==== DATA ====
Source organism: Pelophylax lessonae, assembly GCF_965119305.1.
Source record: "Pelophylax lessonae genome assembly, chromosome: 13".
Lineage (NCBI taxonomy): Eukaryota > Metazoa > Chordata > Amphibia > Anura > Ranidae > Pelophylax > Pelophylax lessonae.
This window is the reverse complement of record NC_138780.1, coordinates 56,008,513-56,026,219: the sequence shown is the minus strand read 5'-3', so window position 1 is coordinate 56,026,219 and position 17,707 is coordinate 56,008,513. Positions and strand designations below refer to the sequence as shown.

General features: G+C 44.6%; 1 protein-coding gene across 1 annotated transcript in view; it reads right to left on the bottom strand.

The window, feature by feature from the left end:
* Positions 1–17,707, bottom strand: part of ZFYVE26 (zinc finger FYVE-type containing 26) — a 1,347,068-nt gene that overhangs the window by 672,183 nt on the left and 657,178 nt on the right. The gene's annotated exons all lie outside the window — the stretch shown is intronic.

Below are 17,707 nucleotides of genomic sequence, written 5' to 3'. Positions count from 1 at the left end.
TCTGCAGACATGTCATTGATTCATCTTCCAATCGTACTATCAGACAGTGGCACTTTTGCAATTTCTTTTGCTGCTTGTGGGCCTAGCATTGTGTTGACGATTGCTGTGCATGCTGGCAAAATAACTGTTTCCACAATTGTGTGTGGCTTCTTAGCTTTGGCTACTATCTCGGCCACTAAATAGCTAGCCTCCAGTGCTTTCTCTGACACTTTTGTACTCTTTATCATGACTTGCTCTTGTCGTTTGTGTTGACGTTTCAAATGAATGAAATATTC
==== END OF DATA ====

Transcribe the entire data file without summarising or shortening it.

Source organism: Pelophylax lessonae, assembly GCF_965119305.1.
Source record: "Pelophylax lessonae genome assembly, chromosome: 13".
Lineage (NCBI taxonomy): Eukaryota > Metazoa > Chordata > Amphibia > Anura > Ranidae > Pelophylax > Pelophylax lessonae.
This window is the reverse complement of record NC_138780.1, coordinates 56,008,513-56,026,219: the sequence shown is the minus strand read 5'-3', so window position 1 is coordinate 56,026,219 and position 17,707 is coordinate 56,008,513. Positions and strand designations below refer to the sequence as shown.

General features: G+C 44.6%; 1 protein-coding gene across 1 annotated transcript in view; it reads right to left on the bottom strand.

The window, feature by feature from the left end:
* Positions 1–17,707, bottom strand: part of ZFYVE26 (zinc finger FYVE-type containing 26) — a 1,347,068-nt gene that overhangs the window by 672,183 nt on the left and 657,178 nt on the right. The gene's annotated exons all lie outside the window — the stretch shown is intronic.

Below are 17,707 nucleotides of genomic sequence, written 5' to 3'. Positions count from 1 at the left end.
TCTGCAGACATGTCATTGATTCATCTTCCAATCGTACTATCAGACAGTGGCACTTTTGCAATTTCTTTTGCTGCTTGTGGGCCTAGCATTGTGTTGACGATTGCTGTGCATGCTGGCAAAATAACTGTTTCCACAATTGTGTGTGGCTTCTTAGCTTTGGCTACTATCTCGGCCACTAAATAGCTAGCCTCCAGTGCTTTCTCTGACACTTTTGTACTCTTTATCATGACTTGCTCTTGTCGTTTGTGTTGACGTTTCAAATGAATGAAATATTC